Canadian Institute for Theoretical Astrophysics
University of Toronto
60 St. George St.
M5S 3H8 Canada
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Most clusters and groups of galaxies contain a giant elliptical galaxy in their centres which far outshines and outweighs normal ellipticals. The origin of these brightest cluster galaxies is intimately related to the collapse and formation of the cluster. Using an N-body simulation of a cluster of galaxies in a hierarchical cosmological model, we show that galaxy merging naturally produces a massive, central galaxy with surface brightness and velocity dispersion profiles similar to observed BCG's. To enhance the resolution of the simulation, 100 dark halos at z=2 are replaced with self-consistent disk+bulge+halo galaxy models following a Tully-Fisher relation using 100000 particles for the 20 largest galaxies and 10000 particles for the remaining ones. This technique allows us to analyze the stellar and dark matter components independently. The central galaxy forms through the merger of several massive galaxies along a filament early in the cluster's history. Galactic cannibalism of smaller galaxies through dynamical friction over a Hubble time only accounts for a small fraction of the accreted mass. The galaxy is a flattened, triaxial object whose long axis aligns with the primordial filament and the long axis of the cluster galaxy distribution agreeing with observed trends for galaxy-cluster alignment.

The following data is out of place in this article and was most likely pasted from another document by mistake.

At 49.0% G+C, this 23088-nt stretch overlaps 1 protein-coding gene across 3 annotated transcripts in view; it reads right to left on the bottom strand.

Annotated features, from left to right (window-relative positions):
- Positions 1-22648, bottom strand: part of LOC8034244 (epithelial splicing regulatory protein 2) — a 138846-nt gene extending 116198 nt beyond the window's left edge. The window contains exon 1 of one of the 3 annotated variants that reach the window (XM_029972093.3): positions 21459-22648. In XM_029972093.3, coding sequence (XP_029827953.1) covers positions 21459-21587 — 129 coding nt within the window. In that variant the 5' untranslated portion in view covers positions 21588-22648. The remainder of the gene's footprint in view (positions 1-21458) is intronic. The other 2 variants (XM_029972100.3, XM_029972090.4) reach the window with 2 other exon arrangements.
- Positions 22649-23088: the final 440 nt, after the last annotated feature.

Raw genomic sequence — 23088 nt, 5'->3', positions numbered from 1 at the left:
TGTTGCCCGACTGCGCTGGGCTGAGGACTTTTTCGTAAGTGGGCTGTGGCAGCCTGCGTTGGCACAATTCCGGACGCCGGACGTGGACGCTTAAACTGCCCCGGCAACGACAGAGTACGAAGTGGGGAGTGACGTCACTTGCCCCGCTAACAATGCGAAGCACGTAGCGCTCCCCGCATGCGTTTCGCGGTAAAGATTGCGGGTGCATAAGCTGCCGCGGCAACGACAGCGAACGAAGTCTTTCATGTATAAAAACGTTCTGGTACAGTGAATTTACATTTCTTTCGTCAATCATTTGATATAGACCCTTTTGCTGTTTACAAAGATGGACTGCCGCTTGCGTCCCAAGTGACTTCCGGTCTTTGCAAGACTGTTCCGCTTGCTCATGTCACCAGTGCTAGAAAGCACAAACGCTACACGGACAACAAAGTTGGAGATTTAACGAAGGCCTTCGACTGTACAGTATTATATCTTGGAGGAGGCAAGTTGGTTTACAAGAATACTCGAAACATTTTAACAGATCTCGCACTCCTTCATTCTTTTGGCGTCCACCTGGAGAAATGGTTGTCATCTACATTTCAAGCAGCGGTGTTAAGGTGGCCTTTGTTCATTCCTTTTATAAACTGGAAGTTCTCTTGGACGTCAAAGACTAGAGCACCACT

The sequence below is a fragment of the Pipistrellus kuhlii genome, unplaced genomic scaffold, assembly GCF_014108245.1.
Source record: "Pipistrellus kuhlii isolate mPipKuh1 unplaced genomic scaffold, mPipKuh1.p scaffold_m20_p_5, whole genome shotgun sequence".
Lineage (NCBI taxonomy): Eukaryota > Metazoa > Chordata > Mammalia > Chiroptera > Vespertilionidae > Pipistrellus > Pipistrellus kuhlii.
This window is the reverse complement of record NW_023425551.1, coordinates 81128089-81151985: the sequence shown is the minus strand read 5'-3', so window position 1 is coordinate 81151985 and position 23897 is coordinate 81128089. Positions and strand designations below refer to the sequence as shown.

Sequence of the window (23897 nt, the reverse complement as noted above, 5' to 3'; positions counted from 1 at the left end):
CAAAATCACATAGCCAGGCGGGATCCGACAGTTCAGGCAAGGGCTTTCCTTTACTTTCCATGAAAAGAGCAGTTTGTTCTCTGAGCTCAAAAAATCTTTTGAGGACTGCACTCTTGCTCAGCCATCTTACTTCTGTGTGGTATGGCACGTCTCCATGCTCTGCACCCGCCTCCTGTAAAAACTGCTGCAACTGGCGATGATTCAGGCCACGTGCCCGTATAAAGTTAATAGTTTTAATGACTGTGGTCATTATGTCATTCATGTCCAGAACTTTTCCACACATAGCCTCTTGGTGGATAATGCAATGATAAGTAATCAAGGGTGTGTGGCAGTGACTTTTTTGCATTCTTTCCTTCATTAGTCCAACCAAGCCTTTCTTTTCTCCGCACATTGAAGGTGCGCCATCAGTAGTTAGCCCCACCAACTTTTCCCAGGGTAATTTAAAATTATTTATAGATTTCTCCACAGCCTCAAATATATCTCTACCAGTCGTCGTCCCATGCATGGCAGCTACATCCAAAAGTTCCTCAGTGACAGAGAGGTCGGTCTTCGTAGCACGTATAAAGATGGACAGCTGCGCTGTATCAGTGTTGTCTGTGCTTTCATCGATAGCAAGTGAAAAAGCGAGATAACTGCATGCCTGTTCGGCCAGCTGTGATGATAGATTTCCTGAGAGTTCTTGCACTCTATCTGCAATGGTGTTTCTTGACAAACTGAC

Keywords - galaxies: clusters: general - galaxies: elliptical and lenticular, cD - galaxies: formation - galaxies: evolution - galaxies: interactions - galaxies: kinematics and dynamics - galaxies structure - cosmology: dark matter - cosmology: theory - methods: numerical